Many people use PostgreSQL to store data and do some basic analysis. However, there is more to data than many people might think. Benford’s law, for instance, is a mechanism, which is widely used in many fields. Especially accounting fraud and so on can be detected nicely using this very simple law of mathematics.

What is the idea of Benford’s law? Basically the concept is simple: Not all numbers are created equal. If you look at data, which has been observed in a natural way, not all numbers are equally likely. If you look at the first digit of a number, you will see that “1” is a lot more likely than, say, “8” or “9”.

Benford’s law in PostgreSQL

Implementing Benford’s law in PostgreSQL is actually simple and easy to achieve. All you got to do is to look at the first digit of numbers you want to analyze and see, if those numbers are distributed as proposed by this simple law. If the distribution of numbers is not as expected we can safely assume that something is fishy.

To give Benford’s law a try we just take some accounting data provided by the “Iowa Department of Management” ( Note, this is just some random data I have found on the web.
For our experiment we have chosen the first document in the list (“County Budget Summary FY14”).

So, let us see now, if those total expenditures listed in the report are expected to be fraudulent or not:

First of all we create ourselves a little helper table to store the data:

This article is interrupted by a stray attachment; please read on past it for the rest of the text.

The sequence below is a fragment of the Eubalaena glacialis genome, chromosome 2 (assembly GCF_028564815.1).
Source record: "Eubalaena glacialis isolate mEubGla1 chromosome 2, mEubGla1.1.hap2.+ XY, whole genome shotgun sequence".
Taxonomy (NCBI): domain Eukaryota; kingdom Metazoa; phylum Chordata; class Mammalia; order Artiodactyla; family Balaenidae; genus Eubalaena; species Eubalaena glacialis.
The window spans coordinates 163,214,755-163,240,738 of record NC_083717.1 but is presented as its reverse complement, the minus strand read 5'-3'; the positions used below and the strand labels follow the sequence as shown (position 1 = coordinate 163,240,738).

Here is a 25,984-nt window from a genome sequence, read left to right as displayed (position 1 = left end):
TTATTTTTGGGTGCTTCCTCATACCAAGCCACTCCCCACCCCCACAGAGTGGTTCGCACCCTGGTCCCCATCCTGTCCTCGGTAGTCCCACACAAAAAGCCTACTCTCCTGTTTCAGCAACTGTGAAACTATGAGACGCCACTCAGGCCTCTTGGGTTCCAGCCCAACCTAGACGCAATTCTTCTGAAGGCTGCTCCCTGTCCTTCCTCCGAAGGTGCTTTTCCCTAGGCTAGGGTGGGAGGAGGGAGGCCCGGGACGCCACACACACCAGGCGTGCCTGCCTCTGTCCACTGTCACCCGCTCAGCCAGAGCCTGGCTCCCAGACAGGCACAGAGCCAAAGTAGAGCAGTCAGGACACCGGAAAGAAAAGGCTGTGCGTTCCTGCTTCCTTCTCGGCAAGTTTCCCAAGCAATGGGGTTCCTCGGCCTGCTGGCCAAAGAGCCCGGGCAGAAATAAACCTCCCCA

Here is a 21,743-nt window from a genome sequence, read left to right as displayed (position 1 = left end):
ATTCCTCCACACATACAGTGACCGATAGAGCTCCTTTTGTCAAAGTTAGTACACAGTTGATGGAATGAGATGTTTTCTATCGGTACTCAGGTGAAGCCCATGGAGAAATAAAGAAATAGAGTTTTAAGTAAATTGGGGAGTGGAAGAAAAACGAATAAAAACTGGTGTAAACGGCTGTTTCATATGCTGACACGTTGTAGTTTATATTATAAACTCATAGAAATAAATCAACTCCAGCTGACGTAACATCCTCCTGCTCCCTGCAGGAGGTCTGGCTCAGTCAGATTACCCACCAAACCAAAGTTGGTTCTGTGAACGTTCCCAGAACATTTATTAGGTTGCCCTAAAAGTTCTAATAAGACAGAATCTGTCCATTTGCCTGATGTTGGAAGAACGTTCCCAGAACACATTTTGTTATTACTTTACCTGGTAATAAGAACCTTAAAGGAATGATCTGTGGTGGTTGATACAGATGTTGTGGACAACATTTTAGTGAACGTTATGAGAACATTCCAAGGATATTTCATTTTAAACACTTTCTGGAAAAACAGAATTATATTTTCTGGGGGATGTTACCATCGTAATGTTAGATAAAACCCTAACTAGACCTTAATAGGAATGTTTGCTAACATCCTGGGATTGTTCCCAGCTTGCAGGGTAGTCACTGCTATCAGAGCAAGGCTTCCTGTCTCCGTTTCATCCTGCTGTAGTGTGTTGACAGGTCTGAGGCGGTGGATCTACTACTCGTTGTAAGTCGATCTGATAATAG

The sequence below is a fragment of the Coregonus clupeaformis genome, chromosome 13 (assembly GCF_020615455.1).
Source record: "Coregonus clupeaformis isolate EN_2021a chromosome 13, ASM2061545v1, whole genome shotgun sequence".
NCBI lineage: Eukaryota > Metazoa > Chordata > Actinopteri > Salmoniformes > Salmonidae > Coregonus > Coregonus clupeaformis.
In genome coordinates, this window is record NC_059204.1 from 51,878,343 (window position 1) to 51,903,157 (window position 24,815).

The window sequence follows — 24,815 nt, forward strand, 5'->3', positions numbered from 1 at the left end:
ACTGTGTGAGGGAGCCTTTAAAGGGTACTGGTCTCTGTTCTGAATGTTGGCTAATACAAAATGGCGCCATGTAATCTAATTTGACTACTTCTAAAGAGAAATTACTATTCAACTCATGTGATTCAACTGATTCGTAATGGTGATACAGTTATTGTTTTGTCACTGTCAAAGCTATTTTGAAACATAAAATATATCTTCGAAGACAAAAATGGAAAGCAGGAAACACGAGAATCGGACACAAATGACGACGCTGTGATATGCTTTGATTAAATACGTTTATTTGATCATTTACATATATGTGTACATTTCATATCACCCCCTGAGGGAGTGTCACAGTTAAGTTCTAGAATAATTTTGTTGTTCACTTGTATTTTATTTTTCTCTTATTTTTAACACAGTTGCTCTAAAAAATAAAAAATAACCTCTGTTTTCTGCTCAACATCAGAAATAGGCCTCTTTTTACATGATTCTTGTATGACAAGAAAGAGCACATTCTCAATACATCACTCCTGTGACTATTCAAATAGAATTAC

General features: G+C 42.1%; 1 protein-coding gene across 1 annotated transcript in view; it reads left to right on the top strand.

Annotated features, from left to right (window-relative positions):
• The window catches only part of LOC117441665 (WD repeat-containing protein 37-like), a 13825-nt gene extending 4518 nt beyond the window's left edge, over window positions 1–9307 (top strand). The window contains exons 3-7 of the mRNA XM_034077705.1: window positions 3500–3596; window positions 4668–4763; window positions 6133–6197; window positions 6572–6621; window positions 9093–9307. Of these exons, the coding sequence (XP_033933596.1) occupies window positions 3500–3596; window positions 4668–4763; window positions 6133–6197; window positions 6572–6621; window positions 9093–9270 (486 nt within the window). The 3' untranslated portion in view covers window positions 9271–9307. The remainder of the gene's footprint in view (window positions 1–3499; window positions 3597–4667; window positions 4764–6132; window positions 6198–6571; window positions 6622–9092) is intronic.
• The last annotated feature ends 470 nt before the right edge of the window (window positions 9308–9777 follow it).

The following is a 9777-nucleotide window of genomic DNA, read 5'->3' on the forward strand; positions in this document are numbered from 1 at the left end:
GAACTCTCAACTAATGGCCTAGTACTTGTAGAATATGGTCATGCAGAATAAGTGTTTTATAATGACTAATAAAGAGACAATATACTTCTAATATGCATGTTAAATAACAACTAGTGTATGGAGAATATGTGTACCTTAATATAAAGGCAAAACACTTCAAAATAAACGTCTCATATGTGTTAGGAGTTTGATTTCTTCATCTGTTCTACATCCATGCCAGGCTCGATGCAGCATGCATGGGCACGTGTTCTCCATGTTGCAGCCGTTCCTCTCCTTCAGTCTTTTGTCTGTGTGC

test=# CREATE TABLE t_accounting (data int4);

Then we copy the total expenditure column to a simple text file and remove those commas shown in the Excel sheet using some simple Vim magic (:1,$s/,//gi). This leaves us with a simple text file:

[hs@paula tmp]$ head data.txt

We can easily import this data into PostgreSQL:

test=# COPY t_accounting FROM '/tmp/data.txt';

Applying Benford’s law

In SQL it is pretty easy to extract the first digit of a number. All we have to do now is to run a trivial aggregation and see, what we get:

test=# SELECT substring(data::text, 1, 1), count(*)
FROM t_accounting
substring | count
1 | 54
2 | 17
3 | 8
4 | 1
5 | 1
6 | 2
7 | 4
8 | 8
9 | 4
(9 rows)

Obviously smaller numbers are ways more likely than larger ones. It is exactly what we should expect from “proper” accounting data.

NOTE: If you want to check your observation, we suggest to use a chi-square or a Kolmogorov-Smirnow test.